Wednesday’s Scottish Budget announcement will almost certainly play second fiddle to Brexit as a news story, and justifiably so given the significance of the UK’s future relationship with the EU.
But the Scottish budget is important too, and not just because it tell us how much income tax and council tax we can expect to pay next year. It also sets the direction of devolved public spending in Scotland, which, when set alongside budgets of previous years, is beginning to tell a story of substantial change in the way in which devolved public spending is distributed across public services.
A windfall, a dilemma and a re-evaluation
This time last year, the outlook for the Scottish budget in 2019/20 was weak, with a projected real terms fall in the government’s resource budget of almost 1%.
But the outlook for the Scottish budget has changed in three ways since this time last year. These can be summarised as: a windfall, a dilemma, and a re-evaluation.
The windfall comes in the form of an additional £720million in Barnett ‘consequentials’ for the 2019/20 block grant. The majority of these consequentials result from additional spending on the NHS in England relative to previous plans.
The dilemma is what to do about the income tax Higher Rate Threshold. The UK Government announced a significant increase in the threshold for rUK taxpayers in 2019/20, to take it to £50,000. Assuming that Derek Mackay chooses not to follow, then this policy decision by the UK Government provides a further boost to the Scottish budget.
(Under the rules of the fiscal framework, a deduction is made to the Scottish block grant equivalent to an estimate of the income tax revenue that the UK Government would have raised from income tax in Scotland, had it not been devolved. This counterfactual estimate is calculated on the basis of UK Government policy. So a UK Government policy that raises relatively less income tax revenues implies a smaller deduction from the Scottish block grant.)
In effect therefore, the UK Government’s increase in the Higher Rate threshold represents a conditional windfall for the Scottish budget – it delivers a further windfall (of around £200m), conditional on the Scottish Government not raising the Higher Rate threshold in Scotland. The dilemma that this creates for the Scottish Government is a political one, in that not increasing the Higher Rate threshold in Scotland will mean having to defend a higher income tax burden in Scotland (for some taxpayers) compared to what exists in rUK.
The re-evaluation refers to the likelihood that the Scottish Fiscal Commission will take a slightly less positive view about the outlook for the Scottish economy than they did this time last year, with an implication for tax revenue forecasts. This might be accentuated by the publication of income tax outturn data during the summer, which may result in the SFC revising down its forecasts of the revenue effects of previously announced income tax policies.
We won’t know exactly the size of this effect until the SFC forecasts are published on budget day. But it seems likely that expectations of slightly slower earnings growth in Scotland compared to this time last year will offset some (but by no means all) of the windfall.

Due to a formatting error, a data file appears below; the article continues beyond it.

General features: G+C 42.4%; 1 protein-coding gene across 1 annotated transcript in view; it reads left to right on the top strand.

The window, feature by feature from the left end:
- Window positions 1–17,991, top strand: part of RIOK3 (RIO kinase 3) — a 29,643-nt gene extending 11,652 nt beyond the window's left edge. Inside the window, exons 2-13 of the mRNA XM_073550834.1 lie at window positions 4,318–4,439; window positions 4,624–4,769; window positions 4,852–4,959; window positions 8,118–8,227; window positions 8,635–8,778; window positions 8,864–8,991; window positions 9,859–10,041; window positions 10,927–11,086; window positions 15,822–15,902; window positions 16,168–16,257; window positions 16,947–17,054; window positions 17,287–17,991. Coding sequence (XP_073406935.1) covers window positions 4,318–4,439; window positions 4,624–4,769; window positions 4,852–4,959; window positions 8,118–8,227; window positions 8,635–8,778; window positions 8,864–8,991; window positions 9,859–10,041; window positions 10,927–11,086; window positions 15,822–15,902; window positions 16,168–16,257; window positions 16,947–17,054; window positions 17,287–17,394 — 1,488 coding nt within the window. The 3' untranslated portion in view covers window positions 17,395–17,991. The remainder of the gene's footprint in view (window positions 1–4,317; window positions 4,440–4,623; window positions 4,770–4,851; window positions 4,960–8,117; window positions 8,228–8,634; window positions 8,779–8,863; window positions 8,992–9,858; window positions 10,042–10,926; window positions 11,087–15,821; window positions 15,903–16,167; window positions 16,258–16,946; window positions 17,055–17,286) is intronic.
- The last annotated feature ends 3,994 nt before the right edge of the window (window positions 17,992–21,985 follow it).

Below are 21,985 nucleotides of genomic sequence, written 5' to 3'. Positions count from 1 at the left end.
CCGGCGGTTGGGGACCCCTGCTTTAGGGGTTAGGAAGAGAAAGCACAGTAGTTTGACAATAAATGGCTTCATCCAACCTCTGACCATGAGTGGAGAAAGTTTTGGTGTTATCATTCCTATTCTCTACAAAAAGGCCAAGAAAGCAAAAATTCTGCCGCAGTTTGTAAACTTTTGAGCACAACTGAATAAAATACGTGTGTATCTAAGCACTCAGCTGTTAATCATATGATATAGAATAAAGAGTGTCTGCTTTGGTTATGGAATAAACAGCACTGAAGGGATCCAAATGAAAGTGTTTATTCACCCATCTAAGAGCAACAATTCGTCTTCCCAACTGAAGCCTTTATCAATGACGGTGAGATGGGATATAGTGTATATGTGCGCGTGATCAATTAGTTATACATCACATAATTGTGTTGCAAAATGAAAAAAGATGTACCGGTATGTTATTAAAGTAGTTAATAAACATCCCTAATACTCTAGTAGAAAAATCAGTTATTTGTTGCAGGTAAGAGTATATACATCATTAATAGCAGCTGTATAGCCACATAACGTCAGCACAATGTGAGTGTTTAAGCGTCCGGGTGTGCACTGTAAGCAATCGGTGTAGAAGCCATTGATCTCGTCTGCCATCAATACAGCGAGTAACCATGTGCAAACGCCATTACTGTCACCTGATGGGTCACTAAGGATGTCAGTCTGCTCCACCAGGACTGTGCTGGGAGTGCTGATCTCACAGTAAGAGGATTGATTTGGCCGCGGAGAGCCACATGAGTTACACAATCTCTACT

Taking these three factors into consideration, we can say that the overall Scottish budget is likely to increase this year compared to last year, although the scale of the increase is likely to be small (around one per cent) once adjusted for inflation.
Piecing together the story from multiple single-year budgets
How will the government choose to allocate its budget? It has committed to ‘pass on’ health related Barnett consequentials to health spending in Scotland. This means that the health budget will increase by at least £550m in 19/20 (2.4% in real terms).
But the government may go further than this. Indeed, given the financial strain that the NHS is under, and the electorate’s enthusiasm to protect and enhance healthcare provision, the government is likely to allocate as much to health as it feels able to do so within the constraints of the overall budget. Health spending, currently around 47% of the government’s resource spending, could reach 50% by the end of this parliament.
As ever, much interest will be on what these spending decisions mean for other portfolios. Will the local government core settlement escape real terms cuts? How many other organisations and portfolios will experience a real terms squeeze in 19/20?
How might the draft budget change?
It is important to remember that Wednesday’s draft budget will almost certainly undergo some change during the subsequent weeks of parliamentary scrutiny and debate. In order to get the Budget Bill passed, the minority SNP government will have to do a deal with another party.
In each of the past two years, this budget deal has been done with the Scottish Greens. It has involved setting a lower than initially proposed threshold for the higher rate, and using the revenue proceeds to support local government spending.
Of course we won’t know on Wednesday what this year’s deal might eventually hinge on. But it will be interesting to see whether the higher rate threshold again forms the cornerstone of the budget deal – or whether the deal hinges on some broader commitment to local tax reform in the remaining years of the parliament.
The Fraser of Allander Institute (FAI) is a leading economy research institute based in the Department of Economics at the University of Strathclyde, Glasgow.